Why would divorcing couples switch from litigation to mediation or collaborative law?

For some litigation works, but many find litigation to be a frustrating process.   Litigation can be a time consuming, expensive, emotionally draining process that is hard on any children of the family.  Some cases settle relatively quickly after one, two or a few court appearances.  Others find though, after being embroiled in a divorce for months, sometimes literally years (depending on the complexity and the location of the court), without a definitive end date in sight, that they are weary from the court process.  As a Long Island Divorce Lawyer, mediator and collaborative law attorney, I can definitively say that it will take longer from the start of a divorce case to the end of a trial than a mediation or collaborative law case.

Why might it take so long?  Due to the volume of divorces filed in areas like Nassau County, Long Island and Queens, New York City, many cases can not be settled right away and need the courts to either decide the cases or help them settle.  The amount of judges and judicial hearing officers that can deal with the cases is simply not enough to be able to resolve the cases in the amount of time that the parties would like.  A lot of people going through a divorce are under the misimpression that the first time they go to court they will stand at the microphone in front of the judge and have their turn to tell the story.  The belief is that then the judge will rule upon their case and the divorce will be over.  I think we have television shows like the People’s Court, Divorce Court, and Judge Judy to thank for this misperception.

Most of the time, the first time people go to court in a New York divorce it is for a preliminary conference.   At a preliminary conference a schedule for the case is made including when discovery demands need to be served and responded to, when examinations before trial should take place (depositions), and when a case should be ready for trial among other things.  The ready for trial date is usually six months to a year after the preliminary conference.  Routinely, however, the dates set forth in the schedule in retrospect were hopeful dates. In most cases, every step of the way takes longer than was anticipated in the schedule. Even if the lawyers and parties met the initial deadlines set forth in the case, the court’s calendar needs to be able to accommodate a trial. Trials can take many days that might not be consecutive.  At times a trial begins and then is continued at a later date weeks or months later.  Accordingly, it might take months to complete the trial and get a decision out of the court.  Also, the decision, might not be what either side wants.  A common example of this is with a parenting time schedule.  The court usually will make a “cookie cutter” type parenting time schedule, such as every other weekend to the non-custodial parent that may or may not fit either side’s schedule.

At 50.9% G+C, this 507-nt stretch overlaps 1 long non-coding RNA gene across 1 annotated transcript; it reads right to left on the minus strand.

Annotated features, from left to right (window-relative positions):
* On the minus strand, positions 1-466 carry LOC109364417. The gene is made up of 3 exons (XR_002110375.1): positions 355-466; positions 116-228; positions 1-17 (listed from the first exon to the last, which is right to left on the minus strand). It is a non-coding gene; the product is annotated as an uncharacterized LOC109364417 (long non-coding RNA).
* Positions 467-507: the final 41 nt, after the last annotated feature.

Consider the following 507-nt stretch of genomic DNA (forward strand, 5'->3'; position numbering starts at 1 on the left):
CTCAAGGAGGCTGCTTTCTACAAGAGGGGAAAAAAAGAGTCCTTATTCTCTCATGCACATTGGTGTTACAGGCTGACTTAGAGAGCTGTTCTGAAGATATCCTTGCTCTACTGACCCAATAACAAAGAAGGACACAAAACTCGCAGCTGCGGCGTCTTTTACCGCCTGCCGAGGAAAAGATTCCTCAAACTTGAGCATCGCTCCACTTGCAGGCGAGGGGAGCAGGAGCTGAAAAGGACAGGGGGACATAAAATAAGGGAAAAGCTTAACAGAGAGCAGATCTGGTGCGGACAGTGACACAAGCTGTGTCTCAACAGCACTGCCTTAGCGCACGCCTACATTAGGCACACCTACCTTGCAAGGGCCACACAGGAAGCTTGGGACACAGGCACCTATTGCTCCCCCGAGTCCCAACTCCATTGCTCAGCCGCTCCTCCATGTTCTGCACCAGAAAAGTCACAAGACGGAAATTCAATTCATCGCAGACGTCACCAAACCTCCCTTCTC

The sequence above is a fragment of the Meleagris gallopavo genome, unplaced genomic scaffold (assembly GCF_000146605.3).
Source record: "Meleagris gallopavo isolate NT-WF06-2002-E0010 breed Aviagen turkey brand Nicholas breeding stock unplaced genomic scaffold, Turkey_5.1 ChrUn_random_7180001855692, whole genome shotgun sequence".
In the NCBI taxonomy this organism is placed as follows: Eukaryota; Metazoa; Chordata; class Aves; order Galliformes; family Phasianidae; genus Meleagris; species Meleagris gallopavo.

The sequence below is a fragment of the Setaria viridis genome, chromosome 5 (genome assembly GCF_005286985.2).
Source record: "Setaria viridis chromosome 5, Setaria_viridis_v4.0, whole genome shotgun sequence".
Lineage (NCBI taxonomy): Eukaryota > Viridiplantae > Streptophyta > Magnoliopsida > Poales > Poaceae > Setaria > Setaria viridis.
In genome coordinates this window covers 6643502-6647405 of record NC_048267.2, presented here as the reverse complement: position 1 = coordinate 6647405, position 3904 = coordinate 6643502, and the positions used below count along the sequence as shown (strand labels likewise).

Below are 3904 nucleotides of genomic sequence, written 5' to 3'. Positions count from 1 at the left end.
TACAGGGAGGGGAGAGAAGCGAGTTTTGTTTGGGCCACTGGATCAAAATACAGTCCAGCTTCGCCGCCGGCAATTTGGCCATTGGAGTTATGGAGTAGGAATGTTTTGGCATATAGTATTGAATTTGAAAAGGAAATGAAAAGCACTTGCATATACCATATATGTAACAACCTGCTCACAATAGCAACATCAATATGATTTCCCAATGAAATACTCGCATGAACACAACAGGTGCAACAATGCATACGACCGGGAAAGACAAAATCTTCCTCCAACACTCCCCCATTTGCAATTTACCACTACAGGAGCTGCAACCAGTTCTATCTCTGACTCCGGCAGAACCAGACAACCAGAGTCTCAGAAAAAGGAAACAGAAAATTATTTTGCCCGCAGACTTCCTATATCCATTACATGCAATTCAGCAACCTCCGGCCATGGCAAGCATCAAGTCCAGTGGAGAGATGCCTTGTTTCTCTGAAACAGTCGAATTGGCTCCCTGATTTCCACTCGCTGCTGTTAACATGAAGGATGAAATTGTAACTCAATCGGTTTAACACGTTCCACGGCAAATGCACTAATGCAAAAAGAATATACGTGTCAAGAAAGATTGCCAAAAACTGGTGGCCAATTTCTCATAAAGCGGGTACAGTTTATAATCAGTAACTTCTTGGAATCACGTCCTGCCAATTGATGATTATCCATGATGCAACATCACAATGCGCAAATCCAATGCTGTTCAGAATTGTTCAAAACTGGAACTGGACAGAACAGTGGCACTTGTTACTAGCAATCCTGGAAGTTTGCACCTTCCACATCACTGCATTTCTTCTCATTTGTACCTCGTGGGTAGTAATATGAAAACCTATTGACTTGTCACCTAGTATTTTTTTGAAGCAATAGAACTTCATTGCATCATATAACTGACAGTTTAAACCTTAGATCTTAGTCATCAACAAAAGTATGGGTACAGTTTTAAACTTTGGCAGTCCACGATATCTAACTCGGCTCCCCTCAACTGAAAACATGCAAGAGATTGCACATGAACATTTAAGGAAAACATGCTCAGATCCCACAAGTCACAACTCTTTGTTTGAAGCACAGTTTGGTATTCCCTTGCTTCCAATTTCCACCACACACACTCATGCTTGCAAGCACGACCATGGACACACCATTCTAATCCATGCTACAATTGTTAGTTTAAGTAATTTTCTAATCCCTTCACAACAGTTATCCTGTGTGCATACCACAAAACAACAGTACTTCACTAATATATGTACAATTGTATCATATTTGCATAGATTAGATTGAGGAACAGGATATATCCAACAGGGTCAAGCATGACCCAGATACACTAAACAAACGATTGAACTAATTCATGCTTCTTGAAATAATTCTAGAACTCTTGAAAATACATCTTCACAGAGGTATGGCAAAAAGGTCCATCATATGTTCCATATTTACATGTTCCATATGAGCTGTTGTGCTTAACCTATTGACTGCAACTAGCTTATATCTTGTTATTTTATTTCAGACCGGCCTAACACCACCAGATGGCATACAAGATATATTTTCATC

The discovery process, any motions and preparation all take time by the lawyers.  The longer attorneys spend, unfortunately, the legal fees increase invariably. In the adversarial trial system, each side attempts to build themselves up and diminish the other side.  It is hard to stay friendly after a hard fought trial. If there are children involved, then the couple is forever connected through their children.  The fact that children’s parents are no longer together can be a tough fact for children by itself.  Intensified bad feelings between the parents during and after the litigation can only exacerbate the trauma for children.

Some people see some of these aforementioned negativities while going through the litigation process and realize that it is not too late to try alternative dispute resolution methods such as mediation or collaborative law.  Each is a non-adversarial process that is, almost always, less expensive than a completely litigated case.  The more fortuitous people are able to come to the conclusion that alternative dispute resolution is the better option before getting involved in litigation.

It seems, however, that there will always be a need for litigation as coming together to make agreements is what mediation and collaborative law is all about. It takes both sides to be willing to do it.  First, each needs to sit at the table to try to work through the issues.  Next, solutions and compromises need to be agreed upon in order to fashion resolutions. Not everyone can or will do this.  Some people find that they need to litigate after trying mediation or collaborative law.  This, I find, is the exception rather than the rule.  I do mediation, collaborative law and litigation.  For those that are willing to try it, I recommend mediation and collaborative law over litigation in most instances.

For more information about matrimonial, family law, mediation and collaborative law, please see my other blog articles and website.  Call about your free initial consultation.  I would look forward to hearing from you.

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